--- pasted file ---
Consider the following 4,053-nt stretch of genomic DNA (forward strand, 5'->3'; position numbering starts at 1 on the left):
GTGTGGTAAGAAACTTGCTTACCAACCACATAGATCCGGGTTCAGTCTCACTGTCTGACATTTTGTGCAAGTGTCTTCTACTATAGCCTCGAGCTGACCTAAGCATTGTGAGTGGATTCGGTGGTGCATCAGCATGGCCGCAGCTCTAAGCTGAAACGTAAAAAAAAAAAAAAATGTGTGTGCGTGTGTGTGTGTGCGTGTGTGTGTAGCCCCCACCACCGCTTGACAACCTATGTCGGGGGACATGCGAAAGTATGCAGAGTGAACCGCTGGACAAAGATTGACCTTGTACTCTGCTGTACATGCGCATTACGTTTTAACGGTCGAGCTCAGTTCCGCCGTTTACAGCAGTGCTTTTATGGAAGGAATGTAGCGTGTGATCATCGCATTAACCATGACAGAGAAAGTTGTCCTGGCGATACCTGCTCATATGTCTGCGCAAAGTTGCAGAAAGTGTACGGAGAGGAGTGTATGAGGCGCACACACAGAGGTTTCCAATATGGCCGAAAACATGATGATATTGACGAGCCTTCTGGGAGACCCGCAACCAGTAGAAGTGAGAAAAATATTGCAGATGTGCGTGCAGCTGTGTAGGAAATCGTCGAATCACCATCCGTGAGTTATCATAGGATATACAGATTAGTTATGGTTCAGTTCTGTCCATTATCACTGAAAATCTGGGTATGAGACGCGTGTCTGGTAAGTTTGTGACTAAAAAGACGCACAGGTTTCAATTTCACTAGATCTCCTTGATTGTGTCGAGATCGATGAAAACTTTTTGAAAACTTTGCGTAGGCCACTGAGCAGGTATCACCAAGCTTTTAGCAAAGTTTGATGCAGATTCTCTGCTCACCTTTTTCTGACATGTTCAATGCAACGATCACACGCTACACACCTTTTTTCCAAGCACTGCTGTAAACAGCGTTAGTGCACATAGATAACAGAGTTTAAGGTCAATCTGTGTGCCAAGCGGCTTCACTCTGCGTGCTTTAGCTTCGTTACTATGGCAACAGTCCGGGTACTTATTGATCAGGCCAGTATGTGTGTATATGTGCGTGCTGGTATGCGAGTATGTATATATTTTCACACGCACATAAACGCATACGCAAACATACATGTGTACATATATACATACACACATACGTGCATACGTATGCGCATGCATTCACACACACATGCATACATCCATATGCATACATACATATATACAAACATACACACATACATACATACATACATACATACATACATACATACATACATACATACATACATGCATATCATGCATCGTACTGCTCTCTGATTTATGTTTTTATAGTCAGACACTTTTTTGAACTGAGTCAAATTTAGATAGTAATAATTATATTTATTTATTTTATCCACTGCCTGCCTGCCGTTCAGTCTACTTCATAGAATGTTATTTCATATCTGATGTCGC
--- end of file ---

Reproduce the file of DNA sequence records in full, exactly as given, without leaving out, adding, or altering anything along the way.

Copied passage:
Consider the following 4,053-nt stretch of genomic DNA (forward strand, 5'->3'; position numbering starts at 1 on the left):
GTGTGGTAAGAAACTTGCTTACCAACCACATAGATCCGGGTTCAGTCTCACTGTCTGACATTTTGTGCAAGTGTCTTCTACTATAGCCTCGAGCTGACCTAAGCATTGTGAGTGGATTCGGTGGTGCATCAGCATGGCCGCAGCTCTAAGCTGAAACGTAAAAAAAAAAAAAAATGTGTGTGCGTGTGTGTGTGTGCGTGTGTGTGTAGCCCCCACCACCGCTTGACAACCTATGTCGGGGGACATGCGAAAGTATGCAGAGTGAACCGCTGGACAAAGATTGACCTTGTACTCTGCTGTACATGCGCATTACGTTTTAACGGTCGAGCTCAGTTCCGCCGTTTACAGCAGTGCTTTTATGGAAGGAATGTAGCGTGTGATCATCGCATTAACCATGACAGAGAAAGTTGTCCTGGCGATACCTGCTCATATGTCTGCGCAAAGTTGCAGAAAGTGTACGGAGAGGAGTGTATGAGGCGCACACACAGAGGTTTCCAATATGGCCGAAAACATGATGATATTGACGAGCCTTCTGGGAGACCCGCAACCAGTAGAAGTGAGAAAAATATTGCAGATGTGCGTGCAGCTGTGTAGGAAATCGTCGAATCACCATCCGTGAGTTATCATAGGATATACAGATTAGTTATGGTTCAGTTCTGTCCATTATCACTGAAAATCTGGGTATGAGACGCGTGTCTGGTAAGTTTGTGACTAAAAAGACGCACAGGTTTCAATTTCACTAGATCTCCTTGATTGTGTCGAGATCGATGAAAACTTTTTGAAAACTTTGCGTAGGCCACTGAGCAGGTATCACCAAGCTTTTAGCAAAGTTTGATGCAGATTCTCTGCTCACCTTTTTCTGACATGTTCAATGCAACGATCACACGCTACACACCTTTTTTCCAAGCACTGCTGTAAACAGCGTTAGTGCACATAGATAACAGAGTTTAAGGTCAATCTGTGTGCCAAGCGGCTTCACTCTGCGTGCTTTAGCTTCGTTACTATGGCAACAGTCCGGGTACTTATTGATCAGGCCAGTATGTGTGTATATGTGCGTGCTGGTATGCGAGTATGTATATATTTTCACACGCACATAAACGCATACGCAAACATACATGTGTACATATATACATACACACATACGTGCATACGTATGCGCATGCATTCACACACACATGCATACATCCATATGCATACATACATATATACAAACATACACACATACATACATACATACATACATACATACATACATACATACATACATACATACATGCATATCATGCATCGTACTGCTCTCTGATTTATGTTTTTATAGTCAGACACTTTTTTGAACTGAGTCAAATTTAGATAGTAATAATTATATTTATTTATTTTATCCACTGCCTGCCTGCCGTTCAGTCTACTTCATAGAATGTTATTTCATATCTGATGTCGC